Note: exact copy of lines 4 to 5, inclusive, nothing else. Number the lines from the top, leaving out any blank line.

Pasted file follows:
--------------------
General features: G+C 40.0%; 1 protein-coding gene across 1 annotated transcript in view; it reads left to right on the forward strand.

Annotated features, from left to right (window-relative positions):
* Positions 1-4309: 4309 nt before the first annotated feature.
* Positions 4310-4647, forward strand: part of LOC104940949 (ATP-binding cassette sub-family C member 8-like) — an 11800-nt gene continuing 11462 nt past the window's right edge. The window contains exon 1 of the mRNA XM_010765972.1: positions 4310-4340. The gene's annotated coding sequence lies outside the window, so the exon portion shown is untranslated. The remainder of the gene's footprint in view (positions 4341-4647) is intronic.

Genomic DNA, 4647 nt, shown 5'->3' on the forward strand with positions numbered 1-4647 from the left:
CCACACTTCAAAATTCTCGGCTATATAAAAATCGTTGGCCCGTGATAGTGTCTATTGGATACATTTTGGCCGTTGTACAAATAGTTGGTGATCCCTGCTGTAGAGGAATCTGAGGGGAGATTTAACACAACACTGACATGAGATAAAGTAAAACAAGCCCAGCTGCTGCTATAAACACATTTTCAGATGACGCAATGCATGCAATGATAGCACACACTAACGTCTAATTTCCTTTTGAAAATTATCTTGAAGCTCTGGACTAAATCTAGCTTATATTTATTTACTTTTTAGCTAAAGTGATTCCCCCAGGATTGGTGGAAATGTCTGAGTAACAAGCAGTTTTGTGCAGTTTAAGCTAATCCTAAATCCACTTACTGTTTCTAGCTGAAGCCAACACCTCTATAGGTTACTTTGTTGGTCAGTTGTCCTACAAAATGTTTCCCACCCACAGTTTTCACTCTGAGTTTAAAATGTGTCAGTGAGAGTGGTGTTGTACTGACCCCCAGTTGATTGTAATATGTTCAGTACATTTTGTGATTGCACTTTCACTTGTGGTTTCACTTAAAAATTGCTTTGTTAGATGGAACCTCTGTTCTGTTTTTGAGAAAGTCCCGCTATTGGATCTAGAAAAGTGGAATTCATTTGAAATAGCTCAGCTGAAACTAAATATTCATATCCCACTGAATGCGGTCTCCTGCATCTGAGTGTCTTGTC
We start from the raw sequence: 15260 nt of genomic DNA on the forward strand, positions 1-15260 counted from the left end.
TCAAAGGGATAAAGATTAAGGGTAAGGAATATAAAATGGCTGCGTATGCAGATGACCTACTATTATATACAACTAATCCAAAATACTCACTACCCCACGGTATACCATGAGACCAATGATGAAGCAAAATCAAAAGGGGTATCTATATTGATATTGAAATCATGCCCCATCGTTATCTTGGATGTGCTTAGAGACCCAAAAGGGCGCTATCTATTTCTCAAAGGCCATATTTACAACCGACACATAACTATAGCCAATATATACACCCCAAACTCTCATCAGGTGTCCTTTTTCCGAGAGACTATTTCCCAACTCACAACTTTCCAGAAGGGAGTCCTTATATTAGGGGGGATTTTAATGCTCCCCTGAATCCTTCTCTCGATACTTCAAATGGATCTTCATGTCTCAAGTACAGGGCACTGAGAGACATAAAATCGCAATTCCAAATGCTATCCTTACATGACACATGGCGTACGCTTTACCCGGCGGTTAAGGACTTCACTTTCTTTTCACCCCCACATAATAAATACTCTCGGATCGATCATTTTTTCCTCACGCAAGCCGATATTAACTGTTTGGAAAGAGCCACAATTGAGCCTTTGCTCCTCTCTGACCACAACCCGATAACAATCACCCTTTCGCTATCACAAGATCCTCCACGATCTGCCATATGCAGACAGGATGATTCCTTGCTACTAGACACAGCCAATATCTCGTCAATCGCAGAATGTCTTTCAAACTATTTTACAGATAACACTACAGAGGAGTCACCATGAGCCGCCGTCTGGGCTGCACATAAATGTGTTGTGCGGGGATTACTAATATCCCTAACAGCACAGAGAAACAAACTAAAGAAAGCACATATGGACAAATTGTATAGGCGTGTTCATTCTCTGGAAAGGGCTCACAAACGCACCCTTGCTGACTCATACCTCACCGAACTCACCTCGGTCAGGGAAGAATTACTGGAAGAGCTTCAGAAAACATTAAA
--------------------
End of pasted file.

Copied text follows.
* Positions 4310-4647, forward strand: part of LOC104940949 (ATP-binding cassette sub-family C member 8-like) — an 11800-nt gene continuing 11462 nt past the window's right edge. The window contains exon 1 of the mRNA XM_010765972.1: positions 4310-4340. The gene's annotated coding sequence lies outside the window, so the exon portion shown is untranslated. The remainder of the gene's footprint in view (positions 4341-4647) is intronic.

Genomic DNA, 4647 nt, shown 5'->3' on the forward strand with positions numbered 1-4647 from the left: